Introducing ‘Intimate Civility’: Towards a New Concept for 21st-Century Relationships




Intimate Civility

How to Cite

Reid Boyd, E., Grobbelaar, M., Gringart, E., Bender, A., & Williams, R. (2019). Introducing ‘Intimate Civility’: Towards a New Concept for 21st-Century Relationships. M/C Journal, 22(1).
Vol. 22 No. 1 (2019): rage
Published 2019-03-13

Fig. 1: Photo by Miguel Orós, from

Feminism has stalled at the bedroom door. In the post-#metoo era, more than ever, we need intimate civil rights in our relationships to counter the worrisome prevailing trends: Intimate partner violence. Interpersonal abuse. Date rape. Sexual harassment. Online harassment. Bullying. Rage. Sexual Assault. Abusive relationships. Revenge porn. 

There’s a lot of damage done when we get up close and personal. 

In the 21st century, we have come far in terms of equality and respect between the genders, so there’s a lot to celebrate. We also note that the Australian government has stepped in recently with the theme ‘Keeping Australians safe and secure’, by pledging $78 million to combat domestic violence, much of which takes place behind closed doors (Morrison 2019). Herein lies the issue: while governments legislate to protect victims of domestic violence — out of the public eye, private behaviours cannot be closely monitored, and the lack of social enforcement of these laws threatens the safety of intimate relationships. Rather, individuals are left to their own devices. We outline here a guideline for intimate civility, an individually-embraced code of conduct that could guide interpersonal dynamics within the intimate space of relationships.  

Civility does not traditionally ‘belong’ in our most intimate relationships. Rather, it’s been presumed, even idealised, that intimacy in our personal lives transcends the need for public values to govern relationships between/among men and women (i.e., that romantic love is all you need). Civility developed as a public, gendered concept. Historically, a man’s home – and indeed, his partner – became his dominion, promoting hegemonic constructions of masculinity, and values that reflect competition, conquest, entitlement and ownership. Moreover, intimate relationships located in the private domain can also be considered for/by both men and women a retreat, a bastion against, or excluded from the controls and demands of the public or ‘polis’ - thus from the public requirement for civility, further enabling its breakdown. 

The feminist political theorist Carole Pateman situated this historical separation as an inheritance of Hegel’s double dilemma: first, a class division between civil society and the state (between the economic man/woman, or private enterprise and public power) and second, a patriarchal division between the private family (and intimate relationships) and civil society/the state. The private location, she argues, is “an association constituted by ties of love, blood … subjection and particularity” rather than the public sphere, “an association of free and equal individuals” (225).  In Hegel’s dilemma, personal liberty is a dualism, only constructed in relation to a governed, public (patriarchal) state. Alternately, Carter depicts civility as a shared moral good, where civility arises not only because of concern over consequences, but also demonstrates our  intrinsic moral obligation to respect people in general. This approach subsequently challenges our freedom to carry out private, uncivil acts within a truly civil society.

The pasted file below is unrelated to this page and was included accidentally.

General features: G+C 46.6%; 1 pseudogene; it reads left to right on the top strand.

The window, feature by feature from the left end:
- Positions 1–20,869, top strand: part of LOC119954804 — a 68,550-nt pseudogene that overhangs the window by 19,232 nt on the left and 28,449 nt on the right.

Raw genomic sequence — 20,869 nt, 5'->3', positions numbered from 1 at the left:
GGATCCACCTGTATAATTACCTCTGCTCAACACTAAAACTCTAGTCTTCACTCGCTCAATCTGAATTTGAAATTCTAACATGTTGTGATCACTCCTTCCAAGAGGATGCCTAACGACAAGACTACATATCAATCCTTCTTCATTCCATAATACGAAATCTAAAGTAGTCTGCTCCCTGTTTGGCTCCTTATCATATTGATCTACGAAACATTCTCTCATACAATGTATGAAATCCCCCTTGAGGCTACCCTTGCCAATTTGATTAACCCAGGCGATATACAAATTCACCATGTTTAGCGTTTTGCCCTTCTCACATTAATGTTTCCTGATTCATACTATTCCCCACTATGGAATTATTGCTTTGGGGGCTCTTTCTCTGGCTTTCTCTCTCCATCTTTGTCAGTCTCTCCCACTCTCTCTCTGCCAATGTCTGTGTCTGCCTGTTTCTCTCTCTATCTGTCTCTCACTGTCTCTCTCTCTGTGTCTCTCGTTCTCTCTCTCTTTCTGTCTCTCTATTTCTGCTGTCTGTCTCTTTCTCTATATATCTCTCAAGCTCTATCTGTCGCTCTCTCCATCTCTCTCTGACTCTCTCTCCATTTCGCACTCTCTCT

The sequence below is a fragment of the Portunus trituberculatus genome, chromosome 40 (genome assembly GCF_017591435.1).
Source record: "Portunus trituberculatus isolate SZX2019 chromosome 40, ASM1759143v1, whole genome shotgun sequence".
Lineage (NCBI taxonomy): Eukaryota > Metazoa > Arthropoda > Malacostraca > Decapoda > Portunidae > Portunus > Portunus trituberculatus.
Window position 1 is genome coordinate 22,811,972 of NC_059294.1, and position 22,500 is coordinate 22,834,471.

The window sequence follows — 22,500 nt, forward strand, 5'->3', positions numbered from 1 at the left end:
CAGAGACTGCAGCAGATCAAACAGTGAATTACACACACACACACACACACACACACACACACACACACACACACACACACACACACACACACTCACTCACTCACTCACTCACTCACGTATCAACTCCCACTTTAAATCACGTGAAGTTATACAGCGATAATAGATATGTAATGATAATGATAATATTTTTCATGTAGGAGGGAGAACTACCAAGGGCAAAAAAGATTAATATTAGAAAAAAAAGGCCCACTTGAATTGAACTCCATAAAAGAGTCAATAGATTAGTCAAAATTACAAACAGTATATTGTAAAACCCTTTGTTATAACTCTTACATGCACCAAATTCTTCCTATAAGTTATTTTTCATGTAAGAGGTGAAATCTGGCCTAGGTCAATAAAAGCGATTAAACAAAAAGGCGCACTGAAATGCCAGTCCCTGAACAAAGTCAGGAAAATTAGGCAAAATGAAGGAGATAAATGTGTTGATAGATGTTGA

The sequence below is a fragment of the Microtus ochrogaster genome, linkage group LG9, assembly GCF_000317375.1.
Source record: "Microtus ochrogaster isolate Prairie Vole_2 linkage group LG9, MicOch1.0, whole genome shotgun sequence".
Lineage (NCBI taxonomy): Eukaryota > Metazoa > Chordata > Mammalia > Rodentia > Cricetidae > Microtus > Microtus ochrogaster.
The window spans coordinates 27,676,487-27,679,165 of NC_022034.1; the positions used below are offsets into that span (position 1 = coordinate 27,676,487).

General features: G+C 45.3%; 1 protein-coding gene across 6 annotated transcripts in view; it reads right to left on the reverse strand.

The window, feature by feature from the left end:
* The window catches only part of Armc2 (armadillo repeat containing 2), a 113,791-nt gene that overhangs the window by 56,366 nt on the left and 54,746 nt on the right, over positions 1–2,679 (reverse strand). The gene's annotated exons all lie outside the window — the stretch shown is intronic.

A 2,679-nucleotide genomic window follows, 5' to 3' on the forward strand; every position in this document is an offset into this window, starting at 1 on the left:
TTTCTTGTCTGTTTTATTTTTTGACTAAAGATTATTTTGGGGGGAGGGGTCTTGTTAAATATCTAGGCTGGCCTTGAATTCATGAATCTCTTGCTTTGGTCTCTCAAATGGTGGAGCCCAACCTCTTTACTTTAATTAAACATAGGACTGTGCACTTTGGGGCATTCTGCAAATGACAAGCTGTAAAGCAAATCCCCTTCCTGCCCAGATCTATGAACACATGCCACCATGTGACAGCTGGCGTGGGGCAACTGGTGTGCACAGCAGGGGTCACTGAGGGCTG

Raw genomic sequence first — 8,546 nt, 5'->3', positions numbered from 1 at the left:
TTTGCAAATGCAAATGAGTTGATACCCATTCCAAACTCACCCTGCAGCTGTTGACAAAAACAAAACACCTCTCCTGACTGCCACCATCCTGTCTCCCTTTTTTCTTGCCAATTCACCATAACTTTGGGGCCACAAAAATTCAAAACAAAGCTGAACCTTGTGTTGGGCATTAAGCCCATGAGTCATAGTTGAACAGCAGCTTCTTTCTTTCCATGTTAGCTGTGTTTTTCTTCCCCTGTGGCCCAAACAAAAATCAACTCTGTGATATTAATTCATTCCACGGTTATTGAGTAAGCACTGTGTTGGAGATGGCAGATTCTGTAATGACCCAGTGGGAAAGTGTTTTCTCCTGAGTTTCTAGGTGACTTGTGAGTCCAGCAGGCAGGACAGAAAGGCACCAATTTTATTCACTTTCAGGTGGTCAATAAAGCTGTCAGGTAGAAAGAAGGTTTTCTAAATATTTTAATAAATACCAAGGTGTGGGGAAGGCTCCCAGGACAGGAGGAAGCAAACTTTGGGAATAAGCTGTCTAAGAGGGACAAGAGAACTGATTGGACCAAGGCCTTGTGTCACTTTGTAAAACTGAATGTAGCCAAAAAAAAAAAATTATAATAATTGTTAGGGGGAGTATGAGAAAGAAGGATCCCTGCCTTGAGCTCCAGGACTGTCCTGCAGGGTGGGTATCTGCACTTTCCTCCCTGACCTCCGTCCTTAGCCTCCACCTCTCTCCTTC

Challenges to Gender Ethics

How can we respond to this challenge in gender ethics? Intimate civility is a term coined by Elizabeth Reid Boyd and Abigail Bray. It came out of their discussions proposing “a new poetics of romance” which called for rewritten codes of interpersonal conduct, an “entente cordiale; a cordial truce to end the sex wars”. Reid Boyd and Bray go further:

Politeness is personal and political. We reclaim courtesy as applied sexual and social ethics, an interpersonal, intimate ethics, respectful and tolerant of difference. Gender ethics must be addressed, for they have global social and cultural ramifications that we should not underestimate. (xx)

As researchers, we started to explore the idea of intimate civility in interpersonal violence, developing an analysis using social construction and attachment theory simultaneously. In defining the term, we soon realised the concept had wider applications that could change how we think about our most intimate relationships – and how we behave in them. Conceptualising intimate civility involves imagining rights and responsibilities within the private sphere, whether or not loving, familial and natural. Intimate civility can operate through an individually embraced code of conduct to guide interpersonal dynamics within the intimate space of relationships.

Gringart, Grobbelaar, and Bender explored the concept of intimate civility by investigating women’s perspectives on what may harmonise their intimate relationships. Women’s most basic desires included safety, equality and respect in the bedroom. In other words, intimate civility is an enactment of human-rights, the embodiment of regard for another human being, insofar as it is a form of ensuring physical and mental integrity, life, safety and protection of all beings. Thus, if intimate civility existed as a core facet of each individual’s self-concept, the manifestation of intimate partner violence ideally would not occur.